The second in a series of storms expected to soak the Bay Area delivered on Friday, dumping as much as 8 inches of rain in some areas, causing widespread but mostly minor flooding and snarling traffic with spinouts, jackknifed trucks, landslides and more.

Thousands of PG&E customers lost power during the course of the storm, but crews stationed across the region were working quickly to restore service. By 2 p.m., about 3,400 customers were still without power, according to spokeswoman Fiona Chan.

The heaviest portion of the storm had mostly passed over the North and East Bay by noon, but the South Bay was still seeing strong rain, according to Diana Henderson, a forecaster with the National Weather Service. Medium and light showers will likely continue over the entire region into Friday, with the next major storm arriving Saturday night, she said.

The steady downpour delivered significant rainfall totals to the region during a span of 24 hours ending at 11 a.m. Friday. Central Contra Costa County got a strong soaking, with 3.34 inches reported in Moraga and 1.47 inches in Concord. Oakland recorded 1.35 inches and San Jose got 1.19 inches of rain.

Lexington Hills, just south of Los Gatos, reported nearly 7.5 inches of rain. The North Bay took the heaviest rainfall, with peak levels of 8 inches in Sonoma County and 6.4 inches in Napa County; Monterey County also reported 8 inches in the city of Greenfield.

The weather service issued an urban and small stream flood advisory for the nine Bay Area counties. The advisory, which extends through 2:30 p.m., notes that heavy rainfall is likely to lead to pooling in low-lying areas and locations with poor drainage.

The wet conditions were causing problems on most Bay Area roadways, with the California Highway Patrol reporting dozens of traffic collisions on Friday, including a spin out on Highway 4 in Antioch that left two people, including a child, with minor injuries.

Flooding was reported "all over" Bay Area roads, according to CHP officer James Evans.

Power outages temporarily knocked out lights on the Bay Bridge, the San Mateo Bridge and the Richmond-San Rafael Bridge, though no major crashes were reported. The Bay Bridge outage, which lasted from about 6 to 9:30 a.m., also took out the high-powered electronic billboards at the eastern anchorage in Oakland. A high-wind advisory was issued for bridge drivers as gusts peaked at 30 mph.

Flooding closed 42nd Avenue in Oakland from Interstate 880 to International Boulevard around noon, and later a westbound lane on Stanley Boulevard was closed by flooding; both roadways were expected to be closed until 6 p.m.

A big-rig driver lost control of his truck, flipping one of the trailers and blocking lanes on eastbound Interstate 580 near North Flynn Road just after 6 a.m. All lanes were reopened around 8:20 a.m. At least two other crashes had snarled traffic on I-580 earlier in the morning, one near the Interstate 680 interchange and another east of Livermore.

"580's been a mess," Evans said. "We've had a ton of things going with major slowdowns."

Highway 84 also took a beating, with heavy flooding in Newark, between Decoto Road and Newark Boulevard.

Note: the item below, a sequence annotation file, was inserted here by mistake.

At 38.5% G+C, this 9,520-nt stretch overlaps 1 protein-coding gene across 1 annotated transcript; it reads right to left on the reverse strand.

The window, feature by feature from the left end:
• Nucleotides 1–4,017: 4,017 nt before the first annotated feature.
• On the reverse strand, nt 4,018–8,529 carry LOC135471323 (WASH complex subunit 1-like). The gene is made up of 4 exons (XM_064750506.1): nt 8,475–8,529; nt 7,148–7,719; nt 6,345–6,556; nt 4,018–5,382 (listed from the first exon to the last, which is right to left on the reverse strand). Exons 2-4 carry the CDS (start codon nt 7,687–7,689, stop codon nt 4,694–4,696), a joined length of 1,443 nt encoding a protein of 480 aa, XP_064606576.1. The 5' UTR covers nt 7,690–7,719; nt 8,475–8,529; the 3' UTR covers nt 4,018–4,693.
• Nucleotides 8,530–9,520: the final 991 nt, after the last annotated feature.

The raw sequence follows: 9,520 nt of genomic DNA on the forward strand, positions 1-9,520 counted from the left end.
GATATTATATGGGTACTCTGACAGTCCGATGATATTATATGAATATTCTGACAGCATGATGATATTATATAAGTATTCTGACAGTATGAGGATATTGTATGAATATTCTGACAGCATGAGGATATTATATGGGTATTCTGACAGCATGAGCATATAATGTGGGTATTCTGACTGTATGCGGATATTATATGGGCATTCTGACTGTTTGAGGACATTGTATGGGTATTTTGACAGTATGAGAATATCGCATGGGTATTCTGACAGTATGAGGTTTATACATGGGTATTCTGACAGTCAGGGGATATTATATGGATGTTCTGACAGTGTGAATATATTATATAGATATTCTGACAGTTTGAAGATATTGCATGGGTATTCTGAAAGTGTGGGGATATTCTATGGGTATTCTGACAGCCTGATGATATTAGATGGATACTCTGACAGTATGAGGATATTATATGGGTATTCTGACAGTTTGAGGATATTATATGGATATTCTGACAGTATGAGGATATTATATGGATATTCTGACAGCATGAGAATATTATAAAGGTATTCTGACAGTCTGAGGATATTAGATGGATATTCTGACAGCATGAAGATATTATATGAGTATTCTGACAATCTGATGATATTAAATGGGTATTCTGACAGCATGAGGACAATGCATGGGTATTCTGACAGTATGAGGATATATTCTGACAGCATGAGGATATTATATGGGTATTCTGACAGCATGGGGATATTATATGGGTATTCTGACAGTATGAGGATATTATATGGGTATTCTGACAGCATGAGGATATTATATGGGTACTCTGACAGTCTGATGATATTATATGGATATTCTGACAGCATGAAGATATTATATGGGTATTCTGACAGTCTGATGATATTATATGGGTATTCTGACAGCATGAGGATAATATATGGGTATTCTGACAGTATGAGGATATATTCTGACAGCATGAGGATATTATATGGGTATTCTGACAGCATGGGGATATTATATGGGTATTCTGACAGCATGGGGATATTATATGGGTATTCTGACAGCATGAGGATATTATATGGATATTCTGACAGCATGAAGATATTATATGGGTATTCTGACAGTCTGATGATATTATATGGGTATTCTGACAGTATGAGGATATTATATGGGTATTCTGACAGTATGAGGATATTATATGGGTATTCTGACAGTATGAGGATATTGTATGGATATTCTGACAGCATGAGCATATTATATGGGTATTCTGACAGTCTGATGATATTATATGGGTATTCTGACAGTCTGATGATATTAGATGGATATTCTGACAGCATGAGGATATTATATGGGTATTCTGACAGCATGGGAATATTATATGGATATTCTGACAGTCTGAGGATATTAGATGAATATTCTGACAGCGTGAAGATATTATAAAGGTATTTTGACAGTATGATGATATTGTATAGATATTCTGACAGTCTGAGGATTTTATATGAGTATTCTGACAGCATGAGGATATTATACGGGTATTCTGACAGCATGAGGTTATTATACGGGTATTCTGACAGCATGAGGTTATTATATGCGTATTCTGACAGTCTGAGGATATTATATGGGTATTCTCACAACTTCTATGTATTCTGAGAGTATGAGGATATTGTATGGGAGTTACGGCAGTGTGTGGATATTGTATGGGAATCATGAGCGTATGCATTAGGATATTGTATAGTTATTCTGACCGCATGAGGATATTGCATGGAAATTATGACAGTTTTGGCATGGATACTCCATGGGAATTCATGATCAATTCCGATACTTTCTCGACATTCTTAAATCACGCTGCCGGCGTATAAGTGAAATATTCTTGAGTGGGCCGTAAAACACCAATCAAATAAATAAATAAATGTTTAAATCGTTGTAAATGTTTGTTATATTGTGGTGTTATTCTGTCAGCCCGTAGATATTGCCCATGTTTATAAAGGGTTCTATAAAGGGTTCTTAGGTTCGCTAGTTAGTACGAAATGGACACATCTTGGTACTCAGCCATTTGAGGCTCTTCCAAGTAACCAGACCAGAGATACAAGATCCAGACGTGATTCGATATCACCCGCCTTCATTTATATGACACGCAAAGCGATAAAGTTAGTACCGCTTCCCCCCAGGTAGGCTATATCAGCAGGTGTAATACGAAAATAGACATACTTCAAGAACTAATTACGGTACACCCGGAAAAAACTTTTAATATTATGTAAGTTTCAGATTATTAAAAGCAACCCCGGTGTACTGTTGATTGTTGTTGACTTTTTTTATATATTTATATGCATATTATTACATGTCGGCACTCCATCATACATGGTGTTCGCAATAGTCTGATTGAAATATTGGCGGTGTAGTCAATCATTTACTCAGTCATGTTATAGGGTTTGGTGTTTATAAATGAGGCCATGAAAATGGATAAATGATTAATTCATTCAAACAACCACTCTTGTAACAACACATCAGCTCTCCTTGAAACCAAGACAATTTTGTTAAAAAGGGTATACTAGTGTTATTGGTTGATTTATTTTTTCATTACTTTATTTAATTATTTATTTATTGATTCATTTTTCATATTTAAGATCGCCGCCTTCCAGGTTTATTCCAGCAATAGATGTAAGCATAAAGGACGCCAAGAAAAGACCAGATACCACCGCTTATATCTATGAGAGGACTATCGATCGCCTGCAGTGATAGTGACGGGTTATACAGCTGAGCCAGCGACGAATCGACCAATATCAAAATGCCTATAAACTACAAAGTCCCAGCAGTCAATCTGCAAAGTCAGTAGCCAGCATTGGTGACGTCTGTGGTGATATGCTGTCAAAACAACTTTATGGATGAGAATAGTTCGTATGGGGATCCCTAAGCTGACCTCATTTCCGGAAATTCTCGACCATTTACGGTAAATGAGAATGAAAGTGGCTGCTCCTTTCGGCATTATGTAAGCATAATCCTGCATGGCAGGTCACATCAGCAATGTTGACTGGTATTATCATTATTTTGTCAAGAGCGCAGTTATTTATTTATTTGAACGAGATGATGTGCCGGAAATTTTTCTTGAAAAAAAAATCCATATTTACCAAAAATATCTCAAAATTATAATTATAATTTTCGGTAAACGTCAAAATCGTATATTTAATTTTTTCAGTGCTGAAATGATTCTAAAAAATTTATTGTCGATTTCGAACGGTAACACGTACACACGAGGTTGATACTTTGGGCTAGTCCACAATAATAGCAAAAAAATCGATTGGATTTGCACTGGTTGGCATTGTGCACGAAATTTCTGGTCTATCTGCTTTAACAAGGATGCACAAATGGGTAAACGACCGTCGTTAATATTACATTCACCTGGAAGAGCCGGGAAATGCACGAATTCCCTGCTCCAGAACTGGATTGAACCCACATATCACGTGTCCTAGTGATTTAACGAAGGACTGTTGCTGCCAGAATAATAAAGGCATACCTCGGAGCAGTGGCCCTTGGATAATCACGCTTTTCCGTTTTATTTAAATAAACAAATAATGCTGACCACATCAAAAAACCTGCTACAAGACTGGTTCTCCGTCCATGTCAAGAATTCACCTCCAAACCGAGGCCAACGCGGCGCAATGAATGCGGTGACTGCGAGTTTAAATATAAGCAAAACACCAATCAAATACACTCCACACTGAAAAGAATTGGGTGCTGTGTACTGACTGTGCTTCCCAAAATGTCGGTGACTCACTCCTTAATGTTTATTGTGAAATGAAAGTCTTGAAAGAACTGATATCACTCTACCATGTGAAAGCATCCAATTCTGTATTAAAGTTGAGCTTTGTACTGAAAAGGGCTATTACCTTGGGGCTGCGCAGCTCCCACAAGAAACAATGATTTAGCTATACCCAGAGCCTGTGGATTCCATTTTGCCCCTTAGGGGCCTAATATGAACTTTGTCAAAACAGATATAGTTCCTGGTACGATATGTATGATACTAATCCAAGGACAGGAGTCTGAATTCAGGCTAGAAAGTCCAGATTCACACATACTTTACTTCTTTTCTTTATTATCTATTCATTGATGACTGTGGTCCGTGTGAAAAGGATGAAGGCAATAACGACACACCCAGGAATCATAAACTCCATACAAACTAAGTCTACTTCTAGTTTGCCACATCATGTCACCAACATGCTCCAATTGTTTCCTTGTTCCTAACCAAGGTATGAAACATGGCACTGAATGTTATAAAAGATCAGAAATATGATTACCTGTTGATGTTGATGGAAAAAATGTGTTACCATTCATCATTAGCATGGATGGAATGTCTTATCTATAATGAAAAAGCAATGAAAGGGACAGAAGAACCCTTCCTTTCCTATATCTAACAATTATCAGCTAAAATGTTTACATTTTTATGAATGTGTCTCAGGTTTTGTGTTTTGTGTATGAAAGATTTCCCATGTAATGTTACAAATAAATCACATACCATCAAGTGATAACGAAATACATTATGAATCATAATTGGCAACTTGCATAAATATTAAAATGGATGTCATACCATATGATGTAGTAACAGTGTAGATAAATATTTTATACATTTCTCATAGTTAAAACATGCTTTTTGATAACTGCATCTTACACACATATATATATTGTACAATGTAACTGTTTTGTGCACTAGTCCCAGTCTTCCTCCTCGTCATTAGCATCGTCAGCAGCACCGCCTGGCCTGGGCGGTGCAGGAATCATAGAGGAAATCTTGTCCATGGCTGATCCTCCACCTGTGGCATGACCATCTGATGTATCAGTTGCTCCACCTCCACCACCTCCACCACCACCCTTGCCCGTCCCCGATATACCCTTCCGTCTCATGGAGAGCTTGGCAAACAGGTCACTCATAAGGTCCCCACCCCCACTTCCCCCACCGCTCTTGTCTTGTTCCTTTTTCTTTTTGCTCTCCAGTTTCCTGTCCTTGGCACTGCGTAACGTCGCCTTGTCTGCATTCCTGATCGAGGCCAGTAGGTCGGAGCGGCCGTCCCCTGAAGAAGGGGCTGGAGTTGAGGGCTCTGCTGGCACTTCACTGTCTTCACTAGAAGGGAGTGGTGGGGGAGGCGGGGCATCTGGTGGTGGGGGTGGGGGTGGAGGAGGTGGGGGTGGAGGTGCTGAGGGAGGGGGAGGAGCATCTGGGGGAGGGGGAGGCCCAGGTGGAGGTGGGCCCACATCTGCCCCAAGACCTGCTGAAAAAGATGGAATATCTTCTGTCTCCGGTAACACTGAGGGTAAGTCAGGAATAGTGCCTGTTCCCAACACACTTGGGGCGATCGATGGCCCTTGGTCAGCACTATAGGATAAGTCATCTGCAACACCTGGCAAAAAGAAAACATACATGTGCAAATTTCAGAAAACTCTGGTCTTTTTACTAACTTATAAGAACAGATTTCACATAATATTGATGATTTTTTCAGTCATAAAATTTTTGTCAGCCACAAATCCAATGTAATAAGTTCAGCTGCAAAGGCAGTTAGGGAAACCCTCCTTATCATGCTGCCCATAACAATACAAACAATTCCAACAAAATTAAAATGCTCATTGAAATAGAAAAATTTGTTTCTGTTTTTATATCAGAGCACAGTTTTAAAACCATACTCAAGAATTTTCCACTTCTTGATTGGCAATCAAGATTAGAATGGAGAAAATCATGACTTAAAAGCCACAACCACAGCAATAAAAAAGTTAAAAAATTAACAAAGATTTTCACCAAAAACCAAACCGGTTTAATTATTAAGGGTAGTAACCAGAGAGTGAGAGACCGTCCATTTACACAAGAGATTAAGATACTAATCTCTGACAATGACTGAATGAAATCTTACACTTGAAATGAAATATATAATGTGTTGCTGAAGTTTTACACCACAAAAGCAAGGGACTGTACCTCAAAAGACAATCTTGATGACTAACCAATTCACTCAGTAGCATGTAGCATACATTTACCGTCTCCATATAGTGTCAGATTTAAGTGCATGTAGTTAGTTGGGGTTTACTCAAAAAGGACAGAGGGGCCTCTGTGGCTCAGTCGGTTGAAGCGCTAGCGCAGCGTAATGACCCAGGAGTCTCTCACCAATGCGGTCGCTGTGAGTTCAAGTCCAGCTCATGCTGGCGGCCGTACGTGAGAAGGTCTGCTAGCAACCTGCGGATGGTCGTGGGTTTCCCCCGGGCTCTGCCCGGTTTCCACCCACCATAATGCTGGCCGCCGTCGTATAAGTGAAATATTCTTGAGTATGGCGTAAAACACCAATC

A landslide also forced the closure of both directions of Highway 84 between Mission Boulevard in Fremont and Main Street in Sunol around 7 a.m., but lanes were reopened around 8 a.m. On the other side of the bay, a falling tree pulled power lines down, blocking both lanes of the highway in Woodside, from Grandview Road and Highway 35; That closure was cleared around 7:45 a.m.

PG&E's map showed outages all over the Bay Area, with more than 2,500 customers without power in Richmond, Antioch, Danville, Dublin, Pleasanton, Fremont, San Jose, Saratoga, Woodside, Sunnyvale, Menlo Park, Burlingame and San Bruno.

As on Wednesday, the severe weather forced officials at San Francisco International Airport to institute a "traffic management program," limiting takeoffs and landings, forcing the cancellation of about 60 flights and causing arrival delays of up to three and a half hours. No major delays were reported at Oakland or San Jose airports.

The weather service also issued a flash flood watch for the North Bay, San Francisco, the peninsula, and the Santa Cruz Mountains scheduled to last through Monday morning. A flash flood warning -- meaning that flooding is imminent or already occurring -- was in effect for Sonoma County through 9:15 a.m.

In Marin County, scattered power outages were reported overnight, from Lucas Valley to Inverness affecting about 4,500 homes as winds toppled trees that took down utility lines.

Heavy rain and wind caused flooding in Watsonville and knocked out power for more than 14,000 Santa Cruz County residents Friday morning.

The rising level of the Pajaro River flooded Beach Road Friday morning, but a sandbar that blocked the river from the ocean was breached about 1:20 p.m., Santa Cruz County officials said.

When those roads flood, they can trap Pajaro Dunes residents in their neighborhood. Most but not all vehicles could pass Friday morning through 1 foot or more of standing water.

In Los Gatos, officials announced that they would delay Friday night's annual treelighting until next week because of the wet whether, though Saturday's annual Children's Parade will still take place.

The Bay Area can expect periods of heavy rain through the weekend. After Friday's storm moves on, the next system will move in Saturday night into Sunday morning, with showers trailing off Monday.

Santa Cruz Sentinel reporters Stephen Baxter and Jessica M. Pasko and Bay Area News Group reporter Judy Peterson contributed to this report. Bay City News Service contributed to this report. Contact Daniel M. Jimenez at 925-943-8013. Follow him on Twitter @DMJreports. Contact Mark Gomez at 408-920-5869. Follow him on Twitter @MarkMgomez.